A federal initiative aimed at recruiting and supervising STEM students from under-represented backgrounds towards pursuing a career in biomedical research awarded the University of Hawaii to Mānoa a grant of $ 2 million over five years.
“Maximize access to research careers” from the National Institutes of Health (MARC) the grant will allow EUH Mānoa Faculty of the College of Natural Sciences, College of Tropical Agriculture and Human Resources, John A. Burns School of Medicine (JABSOM), Pacific Biosciences Research Center, EUH Cancer Center and the School of Ocean and Earth Sciences and Technologies to select 30 (six per year) undergraduate students in their junior or senior years to enroll in a two-year program MARC @ UHM program that matches interns with research mentors.
The mission of MARC @ UHM is to provide paid training in biological research to a diverse group of students including Hawaiian / Part Hawaiian, other Pacific Islanders (Samoan, Tongan, Micronesian, Guamanian / Chamorro, Mixed Pacific Islander), Filipino, Latino , African Americans; Under-represented Asians (eg Cambodians, Vietnamese, Laotians); those from disadvantaged backgrounds, including low socio-economic and residents of peripheral rural islands; and students with visible and invisible disabilities.
Fight against inequalities through training
According to Chronicle of higher education, undergraduate student body and faculty from EUH Mānoa is the most diverse in the country, but inequalities persist. Only 8.5% of doctoral students in STEM-programs related to EUH The Mānoa come from under-represented backgrounds. In addition, a considerable number of these students do not apply to STEM-Doctoral programs linked to UH. As a result, their cultures have little involvement in our country’s workforce. This program aims to increase their number in scientific research.
Participating in MARC @ UHM are more than 25 professors of Mānoa and 10 professors in other institutions. They represent diverse origins in terms of ethnicity, age, sex and rank.
Acting as the principal investigator on the grant is Vivek R. Nerurkar, professor and president of the JABSOM Department of Tropical Medicine, Medical Microbiology and Pharmacology.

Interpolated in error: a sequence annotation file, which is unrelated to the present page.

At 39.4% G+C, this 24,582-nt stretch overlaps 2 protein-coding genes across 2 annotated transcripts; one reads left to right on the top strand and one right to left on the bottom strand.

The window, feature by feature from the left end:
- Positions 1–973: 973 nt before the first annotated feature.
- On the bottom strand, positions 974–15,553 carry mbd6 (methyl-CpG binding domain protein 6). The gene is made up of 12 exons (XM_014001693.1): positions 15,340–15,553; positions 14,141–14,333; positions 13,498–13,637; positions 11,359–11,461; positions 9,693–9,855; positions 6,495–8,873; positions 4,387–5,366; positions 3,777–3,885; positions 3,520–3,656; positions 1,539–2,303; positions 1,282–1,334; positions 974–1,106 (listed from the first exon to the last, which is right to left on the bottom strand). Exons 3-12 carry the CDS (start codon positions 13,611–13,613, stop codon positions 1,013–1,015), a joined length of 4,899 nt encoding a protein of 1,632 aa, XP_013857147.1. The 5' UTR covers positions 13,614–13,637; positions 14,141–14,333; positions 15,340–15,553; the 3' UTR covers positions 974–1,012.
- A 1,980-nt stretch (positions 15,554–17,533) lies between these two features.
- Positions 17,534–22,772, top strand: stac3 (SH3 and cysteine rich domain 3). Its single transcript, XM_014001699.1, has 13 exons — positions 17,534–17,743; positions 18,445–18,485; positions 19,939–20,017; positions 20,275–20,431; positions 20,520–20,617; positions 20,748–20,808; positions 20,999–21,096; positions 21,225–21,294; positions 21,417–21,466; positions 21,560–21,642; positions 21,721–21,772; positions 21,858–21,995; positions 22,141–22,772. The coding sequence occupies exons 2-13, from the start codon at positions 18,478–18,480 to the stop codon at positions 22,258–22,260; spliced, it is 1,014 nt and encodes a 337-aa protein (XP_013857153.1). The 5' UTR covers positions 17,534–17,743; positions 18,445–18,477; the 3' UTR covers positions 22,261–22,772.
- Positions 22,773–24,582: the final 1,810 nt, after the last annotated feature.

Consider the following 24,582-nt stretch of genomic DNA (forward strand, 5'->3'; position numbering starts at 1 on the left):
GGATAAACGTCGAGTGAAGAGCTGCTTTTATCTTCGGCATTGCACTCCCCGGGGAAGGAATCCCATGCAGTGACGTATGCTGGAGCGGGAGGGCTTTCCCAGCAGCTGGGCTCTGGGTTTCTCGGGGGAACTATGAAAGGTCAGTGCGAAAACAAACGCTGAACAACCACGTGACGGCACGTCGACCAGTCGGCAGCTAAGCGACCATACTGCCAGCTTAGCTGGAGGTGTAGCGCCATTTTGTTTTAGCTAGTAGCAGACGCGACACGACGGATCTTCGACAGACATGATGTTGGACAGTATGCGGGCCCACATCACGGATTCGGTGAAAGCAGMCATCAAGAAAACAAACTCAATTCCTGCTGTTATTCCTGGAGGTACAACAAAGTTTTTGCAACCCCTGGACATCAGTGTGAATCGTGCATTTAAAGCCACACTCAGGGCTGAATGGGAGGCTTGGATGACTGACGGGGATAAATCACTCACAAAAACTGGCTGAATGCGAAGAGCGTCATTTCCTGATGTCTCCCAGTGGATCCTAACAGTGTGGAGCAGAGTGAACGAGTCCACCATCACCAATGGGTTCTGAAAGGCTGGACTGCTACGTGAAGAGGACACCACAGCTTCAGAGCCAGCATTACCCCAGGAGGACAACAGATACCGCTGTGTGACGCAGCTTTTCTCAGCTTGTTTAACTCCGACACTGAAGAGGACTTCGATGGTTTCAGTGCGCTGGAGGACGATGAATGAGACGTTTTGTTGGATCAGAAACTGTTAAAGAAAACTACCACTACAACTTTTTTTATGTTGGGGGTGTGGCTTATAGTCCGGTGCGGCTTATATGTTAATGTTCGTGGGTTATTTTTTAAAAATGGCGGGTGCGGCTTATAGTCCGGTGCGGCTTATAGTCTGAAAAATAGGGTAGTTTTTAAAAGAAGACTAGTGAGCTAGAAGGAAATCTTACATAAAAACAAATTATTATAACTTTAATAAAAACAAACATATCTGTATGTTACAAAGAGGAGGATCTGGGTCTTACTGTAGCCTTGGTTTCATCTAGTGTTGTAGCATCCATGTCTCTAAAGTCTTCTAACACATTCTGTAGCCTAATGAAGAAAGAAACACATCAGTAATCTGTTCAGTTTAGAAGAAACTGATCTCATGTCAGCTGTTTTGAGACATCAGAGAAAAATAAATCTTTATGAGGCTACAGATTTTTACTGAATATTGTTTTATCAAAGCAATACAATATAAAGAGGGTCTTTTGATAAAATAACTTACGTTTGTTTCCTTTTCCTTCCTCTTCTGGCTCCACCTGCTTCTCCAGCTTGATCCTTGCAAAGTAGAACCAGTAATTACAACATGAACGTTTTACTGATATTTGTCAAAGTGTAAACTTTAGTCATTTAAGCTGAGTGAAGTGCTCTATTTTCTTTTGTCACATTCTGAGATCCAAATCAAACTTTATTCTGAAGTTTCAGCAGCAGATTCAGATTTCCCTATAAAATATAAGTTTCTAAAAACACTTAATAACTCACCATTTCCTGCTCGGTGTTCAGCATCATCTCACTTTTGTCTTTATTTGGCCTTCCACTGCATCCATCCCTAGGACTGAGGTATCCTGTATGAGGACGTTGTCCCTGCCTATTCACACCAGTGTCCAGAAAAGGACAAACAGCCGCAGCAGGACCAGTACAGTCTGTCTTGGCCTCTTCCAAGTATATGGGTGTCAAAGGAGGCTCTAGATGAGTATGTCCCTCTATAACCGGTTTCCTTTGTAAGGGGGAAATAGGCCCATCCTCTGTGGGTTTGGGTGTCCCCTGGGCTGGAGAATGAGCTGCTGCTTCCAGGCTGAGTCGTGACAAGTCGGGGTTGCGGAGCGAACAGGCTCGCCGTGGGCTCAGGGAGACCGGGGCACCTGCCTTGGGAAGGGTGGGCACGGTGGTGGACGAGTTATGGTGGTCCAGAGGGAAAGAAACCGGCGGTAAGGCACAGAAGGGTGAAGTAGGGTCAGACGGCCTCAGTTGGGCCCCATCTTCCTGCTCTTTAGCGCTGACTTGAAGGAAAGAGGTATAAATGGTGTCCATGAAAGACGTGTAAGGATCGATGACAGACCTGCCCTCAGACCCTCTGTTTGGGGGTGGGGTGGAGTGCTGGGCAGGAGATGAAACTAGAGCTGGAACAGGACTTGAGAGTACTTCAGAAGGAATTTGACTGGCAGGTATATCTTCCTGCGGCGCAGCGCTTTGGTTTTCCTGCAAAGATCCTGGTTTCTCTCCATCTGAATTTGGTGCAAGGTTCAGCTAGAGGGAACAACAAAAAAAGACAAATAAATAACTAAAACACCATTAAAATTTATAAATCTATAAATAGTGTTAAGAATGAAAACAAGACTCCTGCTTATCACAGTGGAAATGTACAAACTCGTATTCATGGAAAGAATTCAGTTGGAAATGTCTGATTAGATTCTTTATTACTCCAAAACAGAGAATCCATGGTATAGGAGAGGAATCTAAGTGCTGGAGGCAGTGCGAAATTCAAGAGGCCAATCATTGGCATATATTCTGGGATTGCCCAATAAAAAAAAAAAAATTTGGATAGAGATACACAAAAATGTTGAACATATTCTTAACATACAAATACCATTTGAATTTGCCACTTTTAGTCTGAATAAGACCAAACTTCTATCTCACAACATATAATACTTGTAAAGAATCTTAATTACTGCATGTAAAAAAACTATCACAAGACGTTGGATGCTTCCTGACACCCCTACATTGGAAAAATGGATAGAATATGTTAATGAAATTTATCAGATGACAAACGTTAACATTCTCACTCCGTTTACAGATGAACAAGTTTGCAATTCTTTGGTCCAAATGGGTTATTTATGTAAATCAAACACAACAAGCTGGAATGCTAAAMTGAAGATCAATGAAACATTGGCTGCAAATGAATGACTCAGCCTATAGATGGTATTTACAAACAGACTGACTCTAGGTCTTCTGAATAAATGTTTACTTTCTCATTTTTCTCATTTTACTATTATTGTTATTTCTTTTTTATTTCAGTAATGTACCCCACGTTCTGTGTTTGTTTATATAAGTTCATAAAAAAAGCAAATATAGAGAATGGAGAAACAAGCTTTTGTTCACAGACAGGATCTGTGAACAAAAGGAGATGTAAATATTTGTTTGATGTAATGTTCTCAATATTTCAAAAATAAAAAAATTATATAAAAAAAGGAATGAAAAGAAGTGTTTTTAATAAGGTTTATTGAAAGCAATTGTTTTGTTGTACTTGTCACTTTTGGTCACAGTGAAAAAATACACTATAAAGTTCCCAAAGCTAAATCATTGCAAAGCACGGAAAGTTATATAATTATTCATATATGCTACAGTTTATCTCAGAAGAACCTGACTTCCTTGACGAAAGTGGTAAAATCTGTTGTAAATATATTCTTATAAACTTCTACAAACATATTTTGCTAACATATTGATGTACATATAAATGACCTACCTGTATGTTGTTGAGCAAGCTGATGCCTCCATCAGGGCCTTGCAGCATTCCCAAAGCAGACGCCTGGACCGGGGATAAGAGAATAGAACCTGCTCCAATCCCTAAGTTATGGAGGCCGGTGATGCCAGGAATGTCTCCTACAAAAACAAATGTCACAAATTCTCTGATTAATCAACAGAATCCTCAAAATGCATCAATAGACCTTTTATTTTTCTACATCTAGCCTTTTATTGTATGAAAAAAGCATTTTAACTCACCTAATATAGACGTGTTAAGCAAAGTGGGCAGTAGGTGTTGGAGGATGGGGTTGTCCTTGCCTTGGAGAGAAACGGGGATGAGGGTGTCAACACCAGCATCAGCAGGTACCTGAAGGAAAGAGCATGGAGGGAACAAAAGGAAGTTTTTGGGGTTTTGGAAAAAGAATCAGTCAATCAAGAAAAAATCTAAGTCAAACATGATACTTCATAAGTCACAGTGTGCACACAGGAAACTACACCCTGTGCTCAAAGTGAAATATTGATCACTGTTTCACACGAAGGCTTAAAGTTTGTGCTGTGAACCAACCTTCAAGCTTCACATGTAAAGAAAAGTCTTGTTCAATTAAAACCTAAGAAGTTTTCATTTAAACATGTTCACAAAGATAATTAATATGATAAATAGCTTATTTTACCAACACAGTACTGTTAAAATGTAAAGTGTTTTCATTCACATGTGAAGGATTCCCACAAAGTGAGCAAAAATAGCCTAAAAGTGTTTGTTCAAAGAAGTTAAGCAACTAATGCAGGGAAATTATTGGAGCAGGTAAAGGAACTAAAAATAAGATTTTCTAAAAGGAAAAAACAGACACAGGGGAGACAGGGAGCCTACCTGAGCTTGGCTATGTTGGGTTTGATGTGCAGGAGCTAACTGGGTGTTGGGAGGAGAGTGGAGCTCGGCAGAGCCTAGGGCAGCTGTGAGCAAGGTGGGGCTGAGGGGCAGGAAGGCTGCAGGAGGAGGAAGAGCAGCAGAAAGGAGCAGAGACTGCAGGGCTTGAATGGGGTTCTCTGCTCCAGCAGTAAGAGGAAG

“The main outcome measure will be the number of trainees graduating from the BA / BS in four years who move on to research-intensive graduate programs,” Nerurkar said. “Thus, MARC @ UHM seeks to increase the number of under-represented citizens of Hawaii who are transitioning into research careers and to bring their diverse cultural backgrounds, life experiences, ideas and interests to biomedical research. “
Safer MARC @ UHM
- Enroll six students each year in their first or final year of college and teach them to identify important research questions, design and conduct rigorous and repeatable experiments, and analyze data and interpret results
- Offer each intern four semesters of paid and supervised research and a summer research experience
- Develop the skills that interns need to be competitive in graduate studies and in careers as research professionals
- Help each intern apply for at least five graduate programs at the start of the final year
The two years MARC @ UHM program for juniors and seniors begins with a summer workshop, which includes a two-credit course each semester designed specifically for MARC trainees, four semesters of supervised research, a summer research experience (i.e. EUH Mānoa or working with a collaborator of their UH mentor on an external site), a short workshop, attend an annual national meeting and present their research at professional meetings.
The deadline to apply is October 8. Students who meet the conditions can apply here. All questions regarding the MARC @ UHM application process or program can be directed to [email protected]
This is an example of EUH Mānoa’s goal of improving student success (PDF) and Research Excellence: Advancing the Business of Research and Creative Work (PDF), two of the four objectives identified in the 2015-25 Strategic Plan (PDF), updated in December 2020.